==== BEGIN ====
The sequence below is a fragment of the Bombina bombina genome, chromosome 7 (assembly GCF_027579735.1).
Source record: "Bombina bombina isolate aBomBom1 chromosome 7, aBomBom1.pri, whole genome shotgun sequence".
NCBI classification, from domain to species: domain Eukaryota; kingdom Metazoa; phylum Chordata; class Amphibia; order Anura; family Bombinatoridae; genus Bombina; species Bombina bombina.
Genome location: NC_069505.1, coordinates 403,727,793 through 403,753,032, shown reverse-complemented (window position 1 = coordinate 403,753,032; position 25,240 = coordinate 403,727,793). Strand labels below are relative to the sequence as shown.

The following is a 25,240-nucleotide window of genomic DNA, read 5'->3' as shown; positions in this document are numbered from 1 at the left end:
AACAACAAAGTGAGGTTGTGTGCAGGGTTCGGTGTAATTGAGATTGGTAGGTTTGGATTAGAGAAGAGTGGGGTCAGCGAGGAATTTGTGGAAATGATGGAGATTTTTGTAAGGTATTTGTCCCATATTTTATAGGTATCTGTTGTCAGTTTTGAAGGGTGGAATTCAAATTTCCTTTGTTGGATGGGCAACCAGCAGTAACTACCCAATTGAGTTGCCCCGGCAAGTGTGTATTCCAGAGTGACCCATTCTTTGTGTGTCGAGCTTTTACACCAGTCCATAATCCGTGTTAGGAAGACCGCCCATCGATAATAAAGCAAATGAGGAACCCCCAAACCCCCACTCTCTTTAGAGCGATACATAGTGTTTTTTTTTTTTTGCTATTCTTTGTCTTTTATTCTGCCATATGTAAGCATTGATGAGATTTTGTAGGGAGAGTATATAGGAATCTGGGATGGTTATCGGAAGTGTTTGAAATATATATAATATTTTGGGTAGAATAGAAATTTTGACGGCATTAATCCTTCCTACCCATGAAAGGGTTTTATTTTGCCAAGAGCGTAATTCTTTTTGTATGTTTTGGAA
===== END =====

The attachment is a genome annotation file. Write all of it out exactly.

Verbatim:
The sequence below is a fragment of the Bombina bombina genome, chromosome 7 (assembly GCF_027579735.1).
Source record: "Bombina bombina isolate aBomBom1 chromosome 7, aBomBom1.pri, whole genome shotgun sequence".
NCBI classification, from domain to species: domain Eukaryota; kingdom Metazoa; phylum Chordata; class Amphibia; order Anura; family Bombinatoridae; genus Bombina; species Bombina bombina.
Genome location: NC_069505.1, coordinates 403,727,793 through 403,753,032, shown reverse-complemented (window position 1 = coordinate 403,753,032; position 25,240 = coordinate 403,727,793). Strand labels below are relative to the sequence as shown.

The following is a 25,240-nucleotide window of genomic DNA, read 5'->3' as shown; positions in this document are numbered from 1 at the left end:
AACAACAAAGTGAGGTTGTGTGCAGGGTTCGGTGTAATTGAGATTGGTAGGTTTGGATTAGAGAAGAGTGGGGTCAGCGAGGAATTTGTGGAAATGATGGAGATTTTTGTAAGGTATTTGTCCCATATTTTATAGGTATCTGTTGTCAGTTTTGAAGGGTGGAATTCAAATTTCCTTTGTTGGATGGGCAACCAGCAGTAACTACCCAATTGAGTTGCCCCGGCAAGTGTGTATTCCAGAGTGACCCATTCTTTGTGTGTCGAGCTTTTACACCAGTCCATAATCCGTGTTAGGAAGACCGCCCATCGATAATAAAGCAAATGAGGAACCCCCAAACCCCCACTCTCTTTAGAGCGATACATAGTGTTTTTTTTTTTTTGCTATTCTTTGTCTTTTATTCTGCCATATGTAAGCATTGATGAGATTTTGTAGGGAGAGTATATAGGAATCTGGGATGGTTATCGGAAGTGTTTGAAATATATATAATATTTTGGGTAGAATAGAAATTTTGACGGCATTAATCCTTCCTACCCATGAAAGGGTTTTATTTTGCCAAGAGCGTAATTCTTTTTGTATGTTTTGGAA